The DocuSign Momentum 2014 conference was a huge success, attended by over 1,200 people and filled with many announcements of new developments. One was a culmination of many years of hard work for DocuSign product engineering — the re-imagined web application dubbed the New DocuSign Experience.
The web app is fast, beautiful and well thought-through. It was a pleasure to watch its live demo on a large screens and hear tons of positive comments from glad DocuSign customers.
— MF (@MelissaFeudi) March 5, 2014
— Azat Mardanov (@azat_co) March 5, 2014
Being a part of the growth hacking team and its team lead / ScrumMaster, I had the chance to work on a few important features:
- Responsive and dynamic homepage: certain sections on the homepage change based on account types and states, e.g., show “Your plan is expiring in X days” for trial users, but “You have Y documents left before reaching your limit” for freemium ones.
- Visual notifications: special messages conveniently spread across the app, which are triggered dynamically based on user account states (similar to the dynamic homepage).
- Analytics: removing old page-view-based tools in favor of event-based ones (go Mixpanel!).
- In-app upgrade: before, it was not a smooth experience and required multiple logins, redirects and was a plain PITA.
- Landing page for Sign a Document: when users self-sign docs, the recipients (CCs) see a nice page that prompts them to sign up.
The stats are not available yet. But I thought that it might be interesting for someone if I share these tweaks, and compare them with the old behavior. Here is the breakdown.
Since launching the beta in October, we listened to our users and redesigned the homepage to emphasize the most useful information:
Our designers and UX also made the most used functions more prominent, e.g., Sign a Document and Upload a File.
For paid users (Professional, Enterprise, etc.), we show a “What’s New” section.
In the meantime, there are different sections for free trial and freemium users. For example, this account has only 9 days left on its trial:
Contrast this with the Classic DocuSign Experience homepage:
The same approach was implemented for the Account Summary page, on which we have different layouts for different types of accounts. For example, the Account Summary page in the New DocuSign Experience for a freemium account with five documents left:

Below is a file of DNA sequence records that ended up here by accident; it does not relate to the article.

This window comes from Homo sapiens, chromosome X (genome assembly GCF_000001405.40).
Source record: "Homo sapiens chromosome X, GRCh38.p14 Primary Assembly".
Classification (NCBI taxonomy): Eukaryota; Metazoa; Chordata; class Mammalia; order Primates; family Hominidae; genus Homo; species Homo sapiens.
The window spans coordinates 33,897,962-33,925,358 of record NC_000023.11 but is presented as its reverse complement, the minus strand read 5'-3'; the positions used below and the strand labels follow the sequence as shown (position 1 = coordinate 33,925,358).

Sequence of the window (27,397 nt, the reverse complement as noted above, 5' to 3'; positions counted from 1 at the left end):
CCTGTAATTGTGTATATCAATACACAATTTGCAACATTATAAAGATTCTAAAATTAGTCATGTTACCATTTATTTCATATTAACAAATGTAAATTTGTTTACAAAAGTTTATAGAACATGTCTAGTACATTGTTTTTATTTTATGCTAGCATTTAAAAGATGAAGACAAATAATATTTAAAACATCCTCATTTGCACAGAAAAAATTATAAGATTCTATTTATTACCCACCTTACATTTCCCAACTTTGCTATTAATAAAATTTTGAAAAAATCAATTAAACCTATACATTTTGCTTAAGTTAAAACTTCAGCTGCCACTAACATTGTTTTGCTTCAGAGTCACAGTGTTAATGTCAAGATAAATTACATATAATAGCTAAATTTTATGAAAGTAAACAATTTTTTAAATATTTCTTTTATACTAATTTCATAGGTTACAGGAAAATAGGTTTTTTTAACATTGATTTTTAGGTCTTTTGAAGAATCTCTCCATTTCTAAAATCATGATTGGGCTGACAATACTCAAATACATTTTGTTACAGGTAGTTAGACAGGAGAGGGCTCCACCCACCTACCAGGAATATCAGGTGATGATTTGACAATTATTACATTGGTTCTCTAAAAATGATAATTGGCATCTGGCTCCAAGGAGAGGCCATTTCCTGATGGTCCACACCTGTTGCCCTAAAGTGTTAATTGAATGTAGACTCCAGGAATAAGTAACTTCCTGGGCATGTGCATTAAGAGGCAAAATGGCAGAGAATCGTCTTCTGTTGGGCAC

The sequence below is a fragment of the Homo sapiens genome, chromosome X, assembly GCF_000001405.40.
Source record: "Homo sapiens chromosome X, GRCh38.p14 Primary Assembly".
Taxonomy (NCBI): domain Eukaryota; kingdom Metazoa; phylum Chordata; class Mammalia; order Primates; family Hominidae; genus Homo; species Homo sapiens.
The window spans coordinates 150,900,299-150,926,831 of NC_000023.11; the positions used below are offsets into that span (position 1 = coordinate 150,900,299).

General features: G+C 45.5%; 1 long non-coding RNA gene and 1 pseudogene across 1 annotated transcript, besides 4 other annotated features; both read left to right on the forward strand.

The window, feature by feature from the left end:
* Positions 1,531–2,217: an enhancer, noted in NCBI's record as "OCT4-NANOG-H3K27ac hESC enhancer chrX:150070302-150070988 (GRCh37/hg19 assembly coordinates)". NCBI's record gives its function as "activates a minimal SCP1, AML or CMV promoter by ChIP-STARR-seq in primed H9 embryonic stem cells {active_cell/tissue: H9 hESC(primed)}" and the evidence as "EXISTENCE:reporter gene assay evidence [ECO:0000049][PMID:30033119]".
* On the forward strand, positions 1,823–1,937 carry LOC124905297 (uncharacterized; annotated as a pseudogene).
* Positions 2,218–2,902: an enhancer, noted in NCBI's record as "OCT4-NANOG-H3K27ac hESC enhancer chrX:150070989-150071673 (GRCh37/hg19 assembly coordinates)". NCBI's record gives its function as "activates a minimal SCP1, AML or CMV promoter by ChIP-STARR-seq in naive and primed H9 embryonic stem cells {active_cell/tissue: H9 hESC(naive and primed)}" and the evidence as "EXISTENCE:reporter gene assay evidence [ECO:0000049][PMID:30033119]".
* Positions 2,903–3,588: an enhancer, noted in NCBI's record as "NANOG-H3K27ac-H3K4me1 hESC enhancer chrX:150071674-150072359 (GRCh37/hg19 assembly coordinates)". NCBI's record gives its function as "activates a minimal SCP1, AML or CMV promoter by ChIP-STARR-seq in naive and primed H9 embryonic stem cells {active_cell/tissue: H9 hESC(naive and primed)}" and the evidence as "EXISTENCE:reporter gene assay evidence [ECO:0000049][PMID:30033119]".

Let’s compare it to the Classic DocuSign Experience:
Similar to the dynamic homepage section, we strategically placed modals, top banners, header buttons and other notifications.
DocuSign is a mission critical system when someone needs to find a contract from many years ago or sign a buying agreement for their new house (to outbid other buyers). But what if a trial account has expired or the limit of sent documents has been reached? No bueno!
The New DocuSign Experience prominently notifies users if they are close to reaching the limit of documents they can send.
And this modal notification explains the benefits of upgrading, e.g., you can send unlimited documents.
As more apps become less web-ish and feel more and more like desktop software, the whole notion of page views stops making sense (Bullshit metrics). This is definitely true for our think-client app. We built it using an in-house framework on top of Backbone.js and CoffeeScript, and it often provides myriads of views on a single URL.
It’s important to focus growth on a single metric that reflects the essence of the product/company. This metric is called one key metric (OKM). For us, the OKM is sending documents.
It’s just common sense that if upgrading accounts is challenging and requires multiple logins and actions, users will be less inclined to pay. Therefore, the streamlined in-app upgrade flow takes users straight from the New DocuSign Experience no matter what they where doing, automatically logs users into the payment system which determines the best successor plans, and returns back to the work in the app. For example, a Thank You page with a redirect timer:
Landing Page for Sign a Document
One of the features most heavily used is when people are asked to sign a document either sent to them by email or scanned from a physical format. These people being exposed to wonders of digital age upload a document to DocuSign, sign it and send it to somebody else. This feature is called Sign a Document, and it’s accessible from the homepages (refer to the previous screenshots).
Previously, DocuSign was sending PDFs. Now, the email takes recipients (people who asked for the signed documents in the first place) to the landing page with page view on the left side and a signup clearly featured on the right:
This landing page is important because, more than likely, recipients didn’t even know about DocuSign in the first place, otherwise they would have initiated the signing from our service!
In the future, we plan to A/B test this page with 5–7 different layouts and copies.
Thank you for sticking with me. Personally, I found these changes very creative. They might serve as an inspiration for someone else.
I know that there wasn’t any data in this article, and that the changes are mostly visual tweaks based on intuition, but hopefully time and metrics will soon prove the hypothesis. :-)